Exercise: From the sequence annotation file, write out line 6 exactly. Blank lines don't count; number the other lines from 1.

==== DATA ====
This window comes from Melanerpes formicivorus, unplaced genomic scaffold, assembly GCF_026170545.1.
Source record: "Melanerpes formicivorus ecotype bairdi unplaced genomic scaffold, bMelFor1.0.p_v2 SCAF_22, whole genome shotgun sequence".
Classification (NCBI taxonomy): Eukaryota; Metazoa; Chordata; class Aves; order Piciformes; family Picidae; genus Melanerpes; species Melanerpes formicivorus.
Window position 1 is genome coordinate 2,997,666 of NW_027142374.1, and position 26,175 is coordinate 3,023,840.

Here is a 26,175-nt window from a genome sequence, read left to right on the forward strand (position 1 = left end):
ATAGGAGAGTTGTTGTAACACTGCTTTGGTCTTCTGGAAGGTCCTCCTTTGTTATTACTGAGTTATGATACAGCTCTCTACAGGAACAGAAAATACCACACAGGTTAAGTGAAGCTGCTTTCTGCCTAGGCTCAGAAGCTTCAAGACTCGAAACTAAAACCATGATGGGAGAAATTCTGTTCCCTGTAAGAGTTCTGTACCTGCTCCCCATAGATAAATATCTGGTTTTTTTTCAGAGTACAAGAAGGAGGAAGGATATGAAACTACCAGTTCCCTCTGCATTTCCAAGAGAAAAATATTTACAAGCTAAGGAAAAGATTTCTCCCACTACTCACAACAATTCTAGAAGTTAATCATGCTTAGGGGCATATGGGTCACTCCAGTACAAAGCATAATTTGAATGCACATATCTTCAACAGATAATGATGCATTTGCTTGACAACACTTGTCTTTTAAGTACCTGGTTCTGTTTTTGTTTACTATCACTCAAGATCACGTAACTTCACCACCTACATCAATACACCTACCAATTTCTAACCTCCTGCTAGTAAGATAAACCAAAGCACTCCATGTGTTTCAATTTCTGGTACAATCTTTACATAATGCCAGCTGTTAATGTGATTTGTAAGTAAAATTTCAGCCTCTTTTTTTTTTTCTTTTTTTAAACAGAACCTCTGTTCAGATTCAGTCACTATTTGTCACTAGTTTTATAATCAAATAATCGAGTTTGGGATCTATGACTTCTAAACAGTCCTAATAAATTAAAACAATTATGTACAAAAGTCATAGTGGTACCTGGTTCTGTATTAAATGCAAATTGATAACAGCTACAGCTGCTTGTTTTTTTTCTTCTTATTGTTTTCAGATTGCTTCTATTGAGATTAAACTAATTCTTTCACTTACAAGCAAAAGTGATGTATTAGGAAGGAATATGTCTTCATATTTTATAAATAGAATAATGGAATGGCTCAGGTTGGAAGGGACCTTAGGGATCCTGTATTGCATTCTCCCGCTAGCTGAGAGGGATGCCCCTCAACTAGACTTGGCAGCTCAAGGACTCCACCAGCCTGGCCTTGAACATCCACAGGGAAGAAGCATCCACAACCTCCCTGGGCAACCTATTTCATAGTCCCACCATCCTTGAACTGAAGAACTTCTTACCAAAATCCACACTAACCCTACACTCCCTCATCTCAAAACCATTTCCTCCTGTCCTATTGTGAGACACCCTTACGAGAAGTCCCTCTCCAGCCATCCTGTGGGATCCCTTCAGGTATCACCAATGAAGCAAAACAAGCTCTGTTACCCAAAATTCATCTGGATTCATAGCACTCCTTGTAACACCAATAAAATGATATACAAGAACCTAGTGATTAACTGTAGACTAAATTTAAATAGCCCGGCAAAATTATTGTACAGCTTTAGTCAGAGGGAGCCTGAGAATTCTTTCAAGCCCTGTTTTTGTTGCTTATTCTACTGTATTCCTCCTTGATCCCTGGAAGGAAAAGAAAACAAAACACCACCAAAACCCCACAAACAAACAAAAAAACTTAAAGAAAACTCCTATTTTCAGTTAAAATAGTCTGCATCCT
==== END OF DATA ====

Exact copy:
ATAGGAGAGTTGTTGTAACACTGCTTTGGTCTTCTGGAAGGTCCTCCTTTGTTATTACTGAGTTATGATACAGCTCTCTACAGGAACAGAAAATACCACACAGGTTAAGTGAAGCTGCTTTCTGCCTAGGCTCAGAAGCTTCAAGACTCGAAACTAAAACCATGATGGGAGAAATTCTGTTCCCTGTAAGAGTTCTGTACCTGCTCCCCATAGATAAATATCTGGTTTTTTTTCAGAGTACAAGAAGGAGGAAGGATATGAAACTACCAGTTCCCTCTGCATTTCCAAGAGAAAAATATTTACAAGCTAAGGAAAAGATTTCTCCCACTACTCACAACAATTCTAGAAGTTAATCATGCTTAGGGGCATATGGGTCACTCCAGTACAAAGCATAATTTGAATGCACATATCTTCAACAGATAATGATGCATTTGCTTGACAACACTTGTCTTTTAAGTACCTGGTTCTGTTTTTGTTTACTATCACTCAAGATCACGTAACTTCACCACCTACATCAATACACCTACCAATTTCTAACCTCCTGCTAGTAAGATAAACCAAAGCACTCCATGTGTTTCAATTTCTGGTACAATCTTTACATAATGCCAGCTGTTAATGTGATTTGTAAGTAAAATTTCAGCCTCTTTTTTTTTTTCTTTTTTTAAACAGAACCTCTGTTCAGATTCAGTCACTATTTGTCACTAGTTTTATAATCAAATAATCGAGTTTGGGATCTATGACTTCTAAACAGTCCTAATAAATTAAAACAATTATGTACAAAAGTCATAGTGGTACCTGGTTCTGTATTAAATGCAAATTGATAACAGCTACAGCTGCTTGTTTTTTTTCTTCTTATTGTTTTCAGATTGCTTCTATTGAGATTAAACTAATTCTTTCACTTACAAGCAAAAGTGATGTATTAGGAAGGAATATGTCTTCATATTTTATAAATAGAATAATGGAATGGCTCAGGTTGGAAGGGACCTTAGGGATCCTGTATTGCATTCTCCCGCTAGCTGAGAGGGATGCCCCTCAACTAGACTTGGCAGCTCAAGGACTCCACCAGCCTGGCCTTGAACATCCACAGGGAAGAAGCATCCACAACCTCCCTGGGCAACCTATTTCATAGTCCCACCATCCTTGAACTGAAGAACTTCTTACCAAAATCCACACTAACCCTACACTCCCTCATCTCAAAACCATTTCCTCCTGTCCTATTGTGAGACACCCTTACGAGAAGTCCCTCTCCAGCCATCCTGTGGGATCCCTTCAGGTATCACCAATGAAGCAAAACAAGCTCTGTTACCCAAAATTCATCTGGATTCATAGCACTCCTTGTAACACCAATAAAATGATATACAAGAACCTAGTGATTAACTGTAGACTAAATTTAAATAGCCCGGCAAAATTATTGTACAGCTTTAGTCAGAGGGAGCCTGAGAATTCTTTCAAGCCCTGTTTTTGTTGCTTATTCTACTGTATTCCTCCTTGATCCCTGGAAGGAAAAGAAAACAAAACACCACCAAAACCCCACAAACAAACAAAAAAACTTAAAGAAAACTCCTATTTTCAGTTAAAATAGTCTGCATCCT